Services of Particular Interest for Children
Well-Child ServicesPrior to the pandemic, it was atypical for well-child visit services to be offered via telehealth because well-child visits are often a pediatrician’s annual in-person touchpoint with patients and their families.
 
As a result of COVID-19, many state Medicaid programs made some well-child visit services (those that do not require physical touch) available via video visit. However, it is important to note that these states often prioritized the continuation of in-person well-child care for children up to 24 months of age.
 
Going forward, pediatricians may continue to encourage in-person well-child visits for children of all ages, while advocating for telehealth policies that include coverage for well-child services via video visit for children 24 months or older only during future public health emergencies or states of emergency; this can ensure continued coverage of these important services for an age-appropriate population during future emergencies.
For children up to 24 months of age: Encourage in-person visits for in-person newborn care, well-child visits and immunizations.
 
For children 24 months of age and older: Enable telehealth as an option for annual well-child, preventive visits only during the duration of a public health or other state of emergency, and for two quarters thereafter, to provide a buffer period for families that may not yet be able to travel for in-person visits. 1
Specialized TherapiesFew state Medicaid programs covered specialized therapy services (e.g., physical, occupational, speech therapies) via video visit prior to COVID-19. COVID-19, however, underscored the importance of having a video visit option for select specialized therapy services that can be conducted over video when it is not possible for providers to deliver care in person. As a result, many states enabled the delivery of some physical, occupational and speech therapy services via video visits, which has proven to be a critical tool in continuing the delivery of specialized therapies for many children with special healthcare needs during the pandemic.Make permanent a policy that covers and reimburses for the delivery of specialized therapy services via video visit, as clinically appropriate, to Medicaid enrollees of all ages (in coordination with telehealth-enabled early intervention therapy services).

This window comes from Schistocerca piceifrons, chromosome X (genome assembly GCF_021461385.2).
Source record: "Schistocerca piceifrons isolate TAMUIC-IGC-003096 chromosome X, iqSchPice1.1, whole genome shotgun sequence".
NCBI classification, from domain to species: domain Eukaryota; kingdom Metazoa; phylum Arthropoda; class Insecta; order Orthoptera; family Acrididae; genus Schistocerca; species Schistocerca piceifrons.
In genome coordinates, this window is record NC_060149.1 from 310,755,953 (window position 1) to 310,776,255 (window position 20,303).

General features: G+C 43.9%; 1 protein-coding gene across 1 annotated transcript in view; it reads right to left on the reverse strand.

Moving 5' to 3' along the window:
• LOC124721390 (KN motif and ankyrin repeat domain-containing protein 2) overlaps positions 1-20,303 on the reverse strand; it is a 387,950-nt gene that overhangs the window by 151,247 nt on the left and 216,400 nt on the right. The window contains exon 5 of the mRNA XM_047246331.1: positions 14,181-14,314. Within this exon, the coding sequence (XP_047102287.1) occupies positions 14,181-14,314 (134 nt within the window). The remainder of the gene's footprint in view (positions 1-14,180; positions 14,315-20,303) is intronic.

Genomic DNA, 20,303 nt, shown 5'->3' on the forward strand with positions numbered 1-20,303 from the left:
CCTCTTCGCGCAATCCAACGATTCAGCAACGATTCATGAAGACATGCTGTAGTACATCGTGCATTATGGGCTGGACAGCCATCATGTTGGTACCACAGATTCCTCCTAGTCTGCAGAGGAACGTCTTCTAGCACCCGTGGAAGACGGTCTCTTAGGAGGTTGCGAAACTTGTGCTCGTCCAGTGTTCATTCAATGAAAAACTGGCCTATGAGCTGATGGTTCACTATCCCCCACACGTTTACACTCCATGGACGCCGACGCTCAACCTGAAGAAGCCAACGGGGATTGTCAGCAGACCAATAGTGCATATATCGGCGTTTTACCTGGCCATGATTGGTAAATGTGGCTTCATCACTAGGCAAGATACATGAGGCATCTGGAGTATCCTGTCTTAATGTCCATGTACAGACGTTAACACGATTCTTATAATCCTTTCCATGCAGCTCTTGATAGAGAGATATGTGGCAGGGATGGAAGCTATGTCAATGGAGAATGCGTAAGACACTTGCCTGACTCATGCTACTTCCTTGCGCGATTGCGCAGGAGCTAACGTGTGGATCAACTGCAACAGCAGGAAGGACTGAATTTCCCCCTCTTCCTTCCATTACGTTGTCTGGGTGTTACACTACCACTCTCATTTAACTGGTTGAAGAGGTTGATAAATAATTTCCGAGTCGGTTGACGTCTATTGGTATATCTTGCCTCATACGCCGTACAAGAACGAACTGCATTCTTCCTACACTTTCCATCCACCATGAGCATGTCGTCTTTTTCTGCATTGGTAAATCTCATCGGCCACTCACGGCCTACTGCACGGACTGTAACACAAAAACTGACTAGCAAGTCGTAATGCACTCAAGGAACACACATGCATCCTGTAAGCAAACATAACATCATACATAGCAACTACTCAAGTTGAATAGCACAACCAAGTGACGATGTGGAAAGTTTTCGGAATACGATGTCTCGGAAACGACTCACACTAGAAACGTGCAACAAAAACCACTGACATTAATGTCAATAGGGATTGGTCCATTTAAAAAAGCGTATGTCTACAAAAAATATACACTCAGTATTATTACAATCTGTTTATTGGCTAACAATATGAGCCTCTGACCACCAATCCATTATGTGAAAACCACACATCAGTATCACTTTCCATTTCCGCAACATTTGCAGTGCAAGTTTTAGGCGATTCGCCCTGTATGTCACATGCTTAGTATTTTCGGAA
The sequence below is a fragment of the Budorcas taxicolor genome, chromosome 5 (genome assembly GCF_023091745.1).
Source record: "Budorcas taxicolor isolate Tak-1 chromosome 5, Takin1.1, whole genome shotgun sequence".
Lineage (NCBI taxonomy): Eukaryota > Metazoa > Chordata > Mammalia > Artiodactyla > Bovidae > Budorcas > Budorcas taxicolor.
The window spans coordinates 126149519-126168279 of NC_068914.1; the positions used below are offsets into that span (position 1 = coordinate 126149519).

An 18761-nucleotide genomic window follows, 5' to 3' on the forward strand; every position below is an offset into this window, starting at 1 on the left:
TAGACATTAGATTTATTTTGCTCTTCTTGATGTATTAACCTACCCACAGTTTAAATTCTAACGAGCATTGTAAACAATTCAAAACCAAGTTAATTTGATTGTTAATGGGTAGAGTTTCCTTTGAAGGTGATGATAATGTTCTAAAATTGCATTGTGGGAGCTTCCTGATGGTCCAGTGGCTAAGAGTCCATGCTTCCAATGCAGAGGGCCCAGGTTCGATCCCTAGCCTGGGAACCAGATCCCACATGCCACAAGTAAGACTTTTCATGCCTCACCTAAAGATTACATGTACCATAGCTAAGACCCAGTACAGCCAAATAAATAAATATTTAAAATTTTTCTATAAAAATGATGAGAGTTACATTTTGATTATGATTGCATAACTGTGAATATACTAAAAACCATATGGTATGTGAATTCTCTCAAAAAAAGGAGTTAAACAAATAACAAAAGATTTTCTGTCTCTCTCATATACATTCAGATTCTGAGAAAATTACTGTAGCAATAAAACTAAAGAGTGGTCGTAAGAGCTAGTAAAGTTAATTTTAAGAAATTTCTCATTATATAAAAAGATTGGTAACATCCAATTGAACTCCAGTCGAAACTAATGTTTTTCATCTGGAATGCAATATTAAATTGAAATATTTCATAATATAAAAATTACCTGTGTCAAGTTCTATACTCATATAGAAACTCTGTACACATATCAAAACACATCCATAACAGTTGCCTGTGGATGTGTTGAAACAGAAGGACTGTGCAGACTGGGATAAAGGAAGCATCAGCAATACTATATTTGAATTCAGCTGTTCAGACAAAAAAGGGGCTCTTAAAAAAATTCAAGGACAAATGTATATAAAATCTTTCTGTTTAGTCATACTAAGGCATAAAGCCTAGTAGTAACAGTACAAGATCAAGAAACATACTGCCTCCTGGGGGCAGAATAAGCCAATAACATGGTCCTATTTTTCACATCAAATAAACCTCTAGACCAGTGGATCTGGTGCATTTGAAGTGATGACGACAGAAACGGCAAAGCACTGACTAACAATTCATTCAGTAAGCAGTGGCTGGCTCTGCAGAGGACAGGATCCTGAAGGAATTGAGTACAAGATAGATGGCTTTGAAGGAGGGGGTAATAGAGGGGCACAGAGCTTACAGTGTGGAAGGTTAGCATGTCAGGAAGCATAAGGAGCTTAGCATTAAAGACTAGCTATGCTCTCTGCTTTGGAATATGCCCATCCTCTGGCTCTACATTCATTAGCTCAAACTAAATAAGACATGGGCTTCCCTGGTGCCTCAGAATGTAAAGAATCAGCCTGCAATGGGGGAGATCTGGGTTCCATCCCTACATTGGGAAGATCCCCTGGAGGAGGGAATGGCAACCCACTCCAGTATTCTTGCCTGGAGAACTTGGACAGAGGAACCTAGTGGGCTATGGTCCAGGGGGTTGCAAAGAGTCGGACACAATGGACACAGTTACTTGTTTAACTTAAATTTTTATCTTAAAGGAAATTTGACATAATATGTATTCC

Early Intervention ServicesSimilar to the delivery of specialized therapies via video visit, early intervention services were rarely offered via video visit prior to the pandemic. However, after the onset of COVID-19, some states have enabled a limited set of services that can be conducted in a clinically appropriate manner to be delivered via video visits in light of social distancing measures. Most states enabled the delivery of a limited set of services that can be conducted in a clinically appropriate manner via video visits. Looking ahead, enabling some early intervention services via video visit can help ensure continuity of care in the future when in-person visits may not be possible.Make permanent a policy that covers and reimburses for only select early intervention services that can be delivered via telehealth in a clinically appropriate manner (e.g., case management, patient/family training and counseling).
 
Children’s Behavioral HealthPrior to COVID-19, it was common for state Medicaid programs to cover and reimburse for the delivery of behavioral health services via video visit, and in some cases audio-only visit. In response to the pandemic, almost all states have enabled a broad set of common behavioral health services, including applied behavioral analysis and research-based autism spectrum disorder services, that can be delivered via video or audio-only visit in a clinically appropriate manner. COVID-19 has highlighted the critical role that telehealth can play in making behavioral health services more accessible for patients. Going forward, it is likely that states will continue offering these services via telehealth modalities such as video and audio-only visits.Make permanent a policy that covers and reimburses for a broad range of behavioral health services, including research-based autism spectrum disorder services, that can be delivered via telehealth (including video or audio-only visit) in a clinically appropriate manner.

Notes:

  1. The emergency-only use of telehealth is specific to annual well-child visits and services; the delivery of sick child visits and services via telehealth should not be subject to the same emergency limitations.